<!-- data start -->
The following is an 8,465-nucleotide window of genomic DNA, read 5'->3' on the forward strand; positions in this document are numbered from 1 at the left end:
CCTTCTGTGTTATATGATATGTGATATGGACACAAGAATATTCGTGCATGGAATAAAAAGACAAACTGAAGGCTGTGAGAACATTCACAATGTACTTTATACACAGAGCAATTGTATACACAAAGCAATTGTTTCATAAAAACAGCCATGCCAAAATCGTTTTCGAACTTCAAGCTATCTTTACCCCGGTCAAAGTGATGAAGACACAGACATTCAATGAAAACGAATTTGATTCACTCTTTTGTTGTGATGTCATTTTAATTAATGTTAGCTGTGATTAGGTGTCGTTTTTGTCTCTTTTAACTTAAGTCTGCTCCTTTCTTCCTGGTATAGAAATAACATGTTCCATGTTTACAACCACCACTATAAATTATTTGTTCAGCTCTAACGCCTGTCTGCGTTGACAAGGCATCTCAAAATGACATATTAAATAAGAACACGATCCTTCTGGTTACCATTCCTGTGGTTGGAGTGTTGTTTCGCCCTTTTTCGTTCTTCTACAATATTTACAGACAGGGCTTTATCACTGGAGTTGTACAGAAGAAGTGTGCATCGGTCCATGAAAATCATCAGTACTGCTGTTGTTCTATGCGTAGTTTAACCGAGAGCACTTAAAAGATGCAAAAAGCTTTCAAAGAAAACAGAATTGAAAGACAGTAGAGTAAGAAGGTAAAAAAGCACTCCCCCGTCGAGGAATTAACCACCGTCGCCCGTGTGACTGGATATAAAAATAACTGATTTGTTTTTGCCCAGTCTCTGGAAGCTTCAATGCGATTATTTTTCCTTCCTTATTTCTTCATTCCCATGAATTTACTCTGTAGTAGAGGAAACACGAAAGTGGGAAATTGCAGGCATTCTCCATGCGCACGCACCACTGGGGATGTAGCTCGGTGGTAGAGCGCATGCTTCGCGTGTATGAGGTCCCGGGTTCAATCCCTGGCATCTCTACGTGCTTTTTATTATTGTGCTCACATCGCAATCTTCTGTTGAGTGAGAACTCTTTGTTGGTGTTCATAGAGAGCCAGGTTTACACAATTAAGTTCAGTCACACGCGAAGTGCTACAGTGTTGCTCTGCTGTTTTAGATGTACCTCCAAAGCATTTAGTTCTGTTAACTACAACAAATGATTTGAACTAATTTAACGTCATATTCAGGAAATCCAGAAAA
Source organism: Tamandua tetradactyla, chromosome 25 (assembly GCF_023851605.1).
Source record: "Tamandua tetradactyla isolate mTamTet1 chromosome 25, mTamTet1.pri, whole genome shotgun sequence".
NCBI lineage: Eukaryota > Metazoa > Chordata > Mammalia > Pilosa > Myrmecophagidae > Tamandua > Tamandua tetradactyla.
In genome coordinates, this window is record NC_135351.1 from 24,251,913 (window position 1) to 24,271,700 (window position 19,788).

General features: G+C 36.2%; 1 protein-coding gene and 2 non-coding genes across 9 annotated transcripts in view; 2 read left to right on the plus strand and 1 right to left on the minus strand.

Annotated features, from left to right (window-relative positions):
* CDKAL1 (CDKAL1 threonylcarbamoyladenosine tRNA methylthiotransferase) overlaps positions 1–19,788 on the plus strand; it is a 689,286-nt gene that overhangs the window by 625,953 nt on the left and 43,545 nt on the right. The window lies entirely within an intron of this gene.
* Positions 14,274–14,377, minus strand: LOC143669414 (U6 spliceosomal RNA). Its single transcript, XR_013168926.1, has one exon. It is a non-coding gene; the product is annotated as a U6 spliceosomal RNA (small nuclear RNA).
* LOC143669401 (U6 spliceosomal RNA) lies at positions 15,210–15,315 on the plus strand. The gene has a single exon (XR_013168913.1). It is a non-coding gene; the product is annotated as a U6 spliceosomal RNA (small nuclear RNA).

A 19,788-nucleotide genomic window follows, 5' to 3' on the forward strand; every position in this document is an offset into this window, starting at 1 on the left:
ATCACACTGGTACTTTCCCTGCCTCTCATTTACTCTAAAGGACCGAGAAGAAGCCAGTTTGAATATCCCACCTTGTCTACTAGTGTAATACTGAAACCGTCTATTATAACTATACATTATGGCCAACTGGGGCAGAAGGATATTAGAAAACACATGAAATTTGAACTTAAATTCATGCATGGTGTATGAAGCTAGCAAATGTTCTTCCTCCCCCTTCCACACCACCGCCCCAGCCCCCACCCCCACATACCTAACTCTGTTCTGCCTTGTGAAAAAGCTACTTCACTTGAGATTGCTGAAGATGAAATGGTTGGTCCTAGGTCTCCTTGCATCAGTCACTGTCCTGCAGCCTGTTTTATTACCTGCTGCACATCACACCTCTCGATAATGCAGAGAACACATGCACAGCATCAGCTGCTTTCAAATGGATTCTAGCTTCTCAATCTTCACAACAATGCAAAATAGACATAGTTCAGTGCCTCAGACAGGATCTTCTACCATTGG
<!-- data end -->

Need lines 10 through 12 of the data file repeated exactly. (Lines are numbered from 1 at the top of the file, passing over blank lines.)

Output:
* Positions 14,274–14,377, minus strand: LOC143669414 (U6 spliceosomal RNA). Its single transcript, XR_013168926.1, has one exon. It is a non-coding gene; the product is annotated as a U6 spliceosomal RNA (small nuclear RNA).
* LOC143669401 (U6 spliceosomal RNA) lies at positions 15,210–15,315 on the plus strand. The gene has a single exon (XR_013168913.1). It is a non-coding gene; the product is annotated as a U6 spliceosomal RNA (small nuclear RNA).

A 19,788-nucleotide genomic window follows, 5' to 3' on the forward strand; every position in this document is an offset into this window, starting at 1 on the left: